CASPER, Wyo — Casper residents looking to address a range of health issues with alternative medicine will soon be able to try halothearpy (salt cave) and infrared (IR) light therapy. According to co-owner Cassandra Baker, Balanced Healing Salt and Sauna is expected to open by August in a business suite on South Beech Street.
According to Baker, the halotherapy booth filtrates fine particles of Himalayan salt into the air. A study in the Journal of Medicine and Life found that halotherapy triggered anti-allergic mechanisms in patients with chronic respiratory symptoms, decreasing inflammatory processes.
Dr. Norman Edelman, Senior Scientific Advisor to the American Lung Association, said, “When fine salt particles are inhaled, they will fall on the airway linings and draw water into the airway, thinning the mucus and making it easier to raise, thus making people feel better.”
Baker purchased the infrared light booth from a company called Sunlighten. The mPulse model uses near-, mid-, and far-range infrared light frequencies in various combinations to penetrate tissues at varying depths. Baker said there would be programs to address detoxification, skin rejuvenation, weight loss, anti-aging, pain relief, and cardiovascular health.
A study by the University of Eastern Finland evaluated the effect of sauna on the risk of hypertension in 1,621 middle-aged men over an average 22 year span. They found a 24% decrease in hypertension among men with a sauna frequency of 2-3 times a week, and a decrease of 46% among men who had a sauna 4-7 times a week.
Baker said both therapies will likely be augmented with aromatherapy.
Baker and co-owner Tina Nations (who will handle the halothearpy side of the business) met at Theraexpressions Meditation LLC,. Both had spoken to the yoga studio’s owner, Candace Lopez, about their interest in opening spas with the respective technologies. Lopez suggested Baker and Nations combine forces.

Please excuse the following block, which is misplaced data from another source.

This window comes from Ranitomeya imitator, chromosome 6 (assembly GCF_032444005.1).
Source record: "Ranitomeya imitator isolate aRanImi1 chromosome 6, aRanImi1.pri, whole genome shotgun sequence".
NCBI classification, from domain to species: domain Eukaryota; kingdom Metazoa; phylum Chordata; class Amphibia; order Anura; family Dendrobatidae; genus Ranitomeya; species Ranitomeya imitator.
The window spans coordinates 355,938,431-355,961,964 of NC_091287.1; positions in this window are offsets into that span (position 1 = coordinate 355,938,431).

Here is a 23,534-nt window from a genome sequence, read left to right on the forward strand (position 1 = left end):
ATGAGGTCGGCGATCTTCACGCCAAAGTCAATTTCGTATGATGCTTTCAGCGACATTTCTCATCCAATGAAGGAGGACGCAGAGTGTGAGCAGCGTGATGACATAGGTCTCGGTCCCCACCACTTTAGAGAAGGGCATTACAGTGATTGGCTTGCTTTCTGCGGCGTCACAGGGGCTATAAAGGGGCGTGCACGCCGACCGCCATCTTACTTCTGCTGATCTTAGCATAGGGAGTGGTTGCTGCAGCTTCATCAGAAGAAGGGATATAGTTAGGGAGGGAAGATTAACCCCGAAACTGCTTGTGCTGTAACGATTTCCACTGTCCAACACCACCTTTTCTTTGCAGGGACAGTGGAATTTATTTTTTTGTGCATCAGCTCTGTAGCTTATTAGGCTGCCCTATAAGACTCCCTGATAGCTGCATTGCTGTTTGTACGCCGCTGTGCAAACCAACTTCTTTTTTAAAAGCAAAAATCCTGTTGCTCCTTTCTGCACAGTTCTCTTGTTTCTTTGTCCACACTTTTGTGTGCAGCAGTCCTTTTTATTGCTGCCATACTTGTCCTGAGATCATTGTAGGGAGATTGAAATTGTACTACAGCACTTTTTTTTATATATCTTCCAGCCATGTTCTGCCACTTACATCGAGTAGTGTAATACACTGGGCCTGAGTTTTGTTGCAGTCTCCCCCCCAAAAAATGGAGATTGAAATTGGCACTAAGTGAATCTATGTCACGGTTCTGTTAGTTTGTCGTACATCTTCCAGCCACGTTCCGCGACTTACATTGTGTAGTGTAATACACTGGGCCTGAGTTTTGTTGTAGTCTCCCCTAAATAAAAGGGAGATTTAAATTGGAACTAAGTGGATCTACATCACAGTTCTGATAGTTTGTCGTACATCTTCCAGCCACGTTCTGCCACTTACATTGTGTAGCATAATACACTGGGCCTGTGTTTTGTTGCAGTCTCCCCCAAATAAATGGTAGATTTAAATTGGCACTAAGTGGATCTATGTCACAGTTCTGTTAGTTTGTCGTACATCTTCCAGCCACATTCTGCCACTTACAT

Baker said “everything aligned” when the business space below Theraexpressions opened up “And then we were off to the races,” Baker said. She signed the lease June 1.
She said infrared sauna sessions run 30-40 minutes and the booth can accommodate 2 people. Baker said initial price points for the salt cave will be $20 for 20 minutes, and 30-40 minute sessions in the infrared sauna will run $30. She is also looking at options for membership and referral pricing.
Other studies have shown benefits in collagen production, white blood cell count, and production of pain relieving anti-inflammatory compounds like cortisol.
Baker, associate director of Wyoming Food for Thought, began her studies of alternative medicine 8 years ago to address skin issues and mood imbalances. She said she wasn’t getting the answers she was looking for from her traditional doctors. “I started eating healthier, I cut out a lot of sugar… I started trying to be more active and avoiding putting processed food into my body, and I started feeling better.”
Baker said alternative medicine has taken a while to catch up in the community at large, but that the COVID-19 pandemic has gotten people more interested in natural remedies.
She said the therapies could be useful for immunocompromised or wheelchair-bound individuals who aren’t able to use gyms or participate in more active forms of wellness.
Baker is also seeking accreditation in Ayruvedic medicine, an Eastern modality that addresses health characteristics of individuals based on 3 distinct body-types.